Place de la Bastille is a large square in Paris with open air markets, nighttime hotspots, shopping, an opera house, and even a marina for local boaters. Place de la Bastille marks the site of the infamous Bastille. The historical saga of the French Revolution begins with the storming of the Bastille on July 14, 1789. Yet, in addition to being the location of this notorious prison where the Revolution was triggered, Place de la Bastille has a history stretching back even further in time.
In the 14th century during the Hundred Years’ War, Paris needed protection. This period was a time of protracted conflict between England and France. Under Charles V and then Charles VI, a fortress was built to protect Paris during the rest of the war. Originally called “Chastel Saint-Antoine,” the structure was nicknamed the “Bastille” by local Parisians. The word “bastille” means tower or fortress.
Overlooking a former swamp, this four and a half story tall fortress had eight closely spaced towers. Soldiers could quickly move to threatened sectors of the tower via broad terraces that connected the towers. The military was thus able to keep the Bastille secure. Although originally it could be entered by any one of three sides, this was changed in 1580 to just one entrance. Two drawbridges were also constructed. One was over a moat, the other, in the outer courts, led to an entrance. Two courtyards and an armory were surrounded by the eight towers.
From Fortress to Prison
At the end of the 100 years war the Bastille served as a castle and a treasury. Under King Louis XIII, Cardinal Richelieu changed that. The royal fortress became a prison. At first it was a “high class” prison. Those who committed offenses against the state or the king were the first prisoners of the Bastille. Also among the prisoners were those who wrote sexually explicit literature. Accommodations for the prisoners would, today, be considered remarkably excellent. They were allowed to bring along their own servants, food, clothing, furniture and books. Luxury cuisine was provided free of charge as part of their daily rations.
In time, though, more and more “common” prisoners became part of the prison population. They brought with them illnesses rather than servants and luxuries. Under Louis XV’s Catholic regime, Protestants and free-thinkers were also imprisoned.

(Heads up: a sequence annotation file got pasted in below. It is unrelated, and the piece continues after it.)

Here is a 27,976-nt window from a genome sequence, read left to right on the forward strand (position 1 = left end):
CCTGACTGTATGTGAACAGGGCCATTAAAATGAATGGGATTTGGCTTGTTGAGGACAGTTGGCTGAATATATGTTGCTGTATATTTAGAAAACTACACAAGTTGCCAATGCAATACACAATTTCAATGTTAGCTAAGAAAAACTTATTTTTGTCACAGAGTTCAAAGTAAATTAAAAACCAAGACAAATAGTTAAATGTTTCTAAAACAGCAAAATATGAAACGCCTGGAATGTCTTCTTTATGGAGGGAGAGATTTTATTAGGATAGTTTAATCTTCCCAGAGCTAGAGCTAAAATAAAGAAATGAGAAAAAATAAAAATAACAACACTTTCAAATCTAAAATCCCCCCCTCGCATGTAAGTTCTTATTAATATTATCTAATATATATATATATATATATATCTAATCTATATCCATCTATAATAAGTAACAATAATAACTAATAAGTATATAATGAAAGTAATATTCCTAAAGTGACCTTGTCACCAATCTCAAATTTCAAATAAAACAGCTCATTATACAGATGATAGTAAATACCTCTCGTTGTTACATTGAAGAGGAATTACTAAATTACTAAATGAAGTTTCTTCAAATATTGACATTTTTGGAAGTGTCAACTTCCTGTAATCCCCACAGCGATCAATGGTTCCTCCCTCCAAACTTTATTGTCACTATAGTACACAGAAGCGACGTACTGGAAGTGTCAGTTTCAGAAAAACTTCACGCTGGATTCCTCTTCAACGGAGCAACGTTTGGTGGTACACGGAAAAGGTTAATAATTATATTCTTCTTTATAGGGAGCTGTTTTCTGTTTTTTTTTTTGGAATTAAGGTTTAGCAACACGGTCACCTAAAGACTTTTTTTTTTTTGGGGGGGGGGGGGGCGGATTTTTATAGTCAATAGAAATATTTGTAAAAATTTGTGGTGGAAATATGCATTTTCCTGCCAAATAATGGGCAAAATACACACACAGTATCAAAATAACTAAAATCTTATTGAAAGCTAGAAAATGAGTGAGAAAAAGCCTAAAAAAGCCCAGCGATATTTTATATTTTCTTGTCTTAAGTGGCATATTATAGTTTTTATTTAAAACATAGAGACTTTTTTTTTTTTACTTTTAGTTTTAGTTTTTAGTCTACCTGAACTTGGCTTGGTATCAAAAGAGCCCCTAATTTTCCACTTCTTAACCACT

Storming of the Bastille
The last King before the Revolution was Louis XVI. Royal tyranny and absolutism were soon to be a thing of the past. Citizens began to talk about seizing the fortress. The night before the storming of the Bastille a few shots were exchanged between guards and an angry mob outside. On July 14, 1789, with stolen weapons from the arsenal in hand, the Parisian mob assembled before the Bastille, calling out for the release of all seven prisoners currently being held inside. They wanted arms and gunpowder released, as well as the surrender of the prison. Negotiations began with a couple of deputies being invited inside to talk. But as time dragged on, the crowd outside began to get impatient. Even though the Bastille was eventually conceded, the guards were killed when the mob stormed in and took over. All seven prisoners were set free.
By 1790 the Bastille was completely demolished. Souvenirs, including pieces of brick, were taken. All that remains today is its outline. The annual celebration of “Bastille Day,” when the French celebrate their freedom every July 14, takes place in this location. The structure is now gone and in its place the Bastille square was created, located at Place de la Bastille. At the corner of Rue Saint-Antoine and Place de la Bastille is an outline of the Bastille in the pavement. In the Place de la Bastille stands the famous Colonne de Juillet, a symbol of liberty. Built between 1835 and 1840, it commemorates the three days of revolution in 1830 that led to the abdication of King Charles X.
From fortress to prison to a modern Parisian square, Place de la Bastille has gone through many changes. No longer housing the building for which it is named, it will remain as a memory of all that went before, and of those whose lives were lost in pursuit of freedom.